Saw a firefighter in tesco's today with a gerber tool on his belt. He was in his blues not his fire gear. I thought of this thread and nearly jumped on him for the safety of the public but decided against.


    I'll get my coat.....taxi!
     
  9. Shewie

    Shewie Mod
    Mod

    Joined:
    Dec 15, 2005
    Messages:
    24,255
    Likes Received:
    12
    Location:
    Yorkshire
    Let's try and keep it on topic please folks
     
  10. Silverclaws

    Silverclaws Forager

    Joined:
    Jul 23, 2009
    Messages:
    249
    Likes Received:
    1
    Location:
    Plymouth, Devon
    No, it is not new law, just updated law with new teeth and as we are discovering, a mess, whereas before it was brought up to date, most knew where they stood and could exist without hassle.

    But what these legislators don't understand or even seem keen to address, is it is not the tool that is the problem, it is the mentality of some behind it, as even if sharps were not available, the mentality that would seek a sharp to offend will seek a sharp to offend, but instead those not of a criminal intention are punished yet again for the minority, what happened to democracy ?

    But one will notice when knife crime is mentioned, when it is the case of a kitchen knife was used, most media sources fail to report that fact, yet they are all suddenly so keen when it is a recreational knife that is used, do we see the education being enacted on us ?

    And have knife crime figures fallen since the majority were legislated against, or is it business as usual for those that would use a weapon to offend ?
     
  11. Ed

    Ed Admin
    Admin

    Joined:
    Aug 27, 2003
    Messages:
    5,921
    Likes Received:
    16
    Location:
    South Wales Valleys
    Please got off of the politics or you will find a mod will lock this thread.

    As many have stated the best course of action is to get legal advice. I have had a few run ins with the police over my 'tools' but everytime I got my stuff back after a solicitor sent a nice letter to the local station.

    Ed
     
  12. nigeltm

    nigeltm Full Member

    Joined:
    Aug 8, 2008
    Messages:
    479
    Likes Received:
    5
    Location:
    south Wales
    Better get in quick before the thread is locked!

    This is where we get in to a really grey area!

    Speak to 5 different coppers and you'll get 5 different answers on whether or not a Leatherman on the belt of an aggressive person is an offensive weapon, even if it has not been specifically used or suggested as a weapon. Some Officers believe that "all knives are designed to kill" (direct quote from an Officer on UKPoliceOnline!) and would take every opportunity to take a deadly weapon off the street. In some cases comments have been made that suggest the Officer would not be totally honest and would mislead the person in to handing the knife over for disposal as the Officer would be doing them a favour and keeping them out of trouble. Even though there is no basis in law for the knife to be confiscated!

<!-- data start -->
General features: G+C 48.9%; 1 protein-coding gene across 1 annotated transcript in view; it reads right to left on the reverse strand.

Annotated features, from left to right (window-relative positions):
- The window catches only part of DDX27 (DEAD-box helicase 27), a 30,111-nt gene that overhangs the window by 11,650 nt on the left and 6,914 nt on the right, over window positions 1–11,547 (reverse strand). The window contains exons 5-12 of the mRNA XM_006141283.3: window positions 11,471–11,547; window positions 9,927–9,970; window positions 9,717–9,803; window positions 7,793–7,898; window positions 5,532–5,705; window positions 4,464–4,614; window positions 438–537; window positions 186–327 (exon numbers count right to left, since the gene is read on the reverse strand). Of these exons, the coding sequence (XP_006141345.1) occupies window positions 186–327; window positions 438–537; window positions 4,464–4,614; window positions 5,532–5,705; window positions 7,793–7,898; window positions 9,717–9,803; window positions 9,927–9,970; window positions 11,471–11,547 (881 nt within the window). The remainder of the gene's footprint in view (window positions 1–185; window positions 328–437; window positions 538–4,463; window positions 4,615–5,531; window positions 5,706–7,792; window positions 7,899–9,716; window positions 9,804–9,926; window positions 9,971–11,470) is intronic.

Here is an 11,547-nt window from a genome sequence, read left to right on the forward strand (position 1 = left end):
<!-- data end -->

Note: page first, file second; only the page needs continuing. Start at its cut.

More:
Unfortunately, in this era of backside covering and passing the buck there is a general concensus that if a potential weapon, especially something sharp is involved, the Officer will arrest first and let the CPS sort it out. If the Officer can justify an arrest they have the right to do so and in this example it'll be an easy sell. They would then hand the situation and evidence to the CPS for a charging decision. This is where it gets really dicy as you're now in a system that appears to be politically and media sensitive. There is a strong possibility that it would result in a charge and you're then at the mercy of a magistrate (who also has personal opinions and is politically influenced). If they feel strongly enough about the matter it could be referred to Crown Court, which has more significant sentencing powers.

    Basically, in that situation you roll the dice and keep your fingers crossed!

    I'm not an agressive person, so I don't expect to get in to a situation where I'm the bad guy, so I don't expect to be in this sort of position. That said, I do leave my Leatherman at home if I go out of an evening for a few bevvies!

    Mods - any chance we can avoid a lock? It's an interesting thread and it would be a shame for it to be closed down on account of a small number of dodgy comments or members who have expressed an opinion!
     
  13. Riven

    Riven Full Member

    Joined:
    Dec 23, 2006
    Messages:
    332
    Likes Received:
    45
    Location:
    Nottinghamshire
    A vehicle is classed as a public place, so by the policeman telling you to put them there was fair enough. Unless he didn,t realise that!
    I would not however walk into a police station with said knives. This country is getting paranoid.
    Riven.
     
  14. Wildgoose

    Wildgoose Full Member

    Joined:
    May 15, 2012
    Messages:
    230
    Likes Received:
    27
    Location:
    Middlesex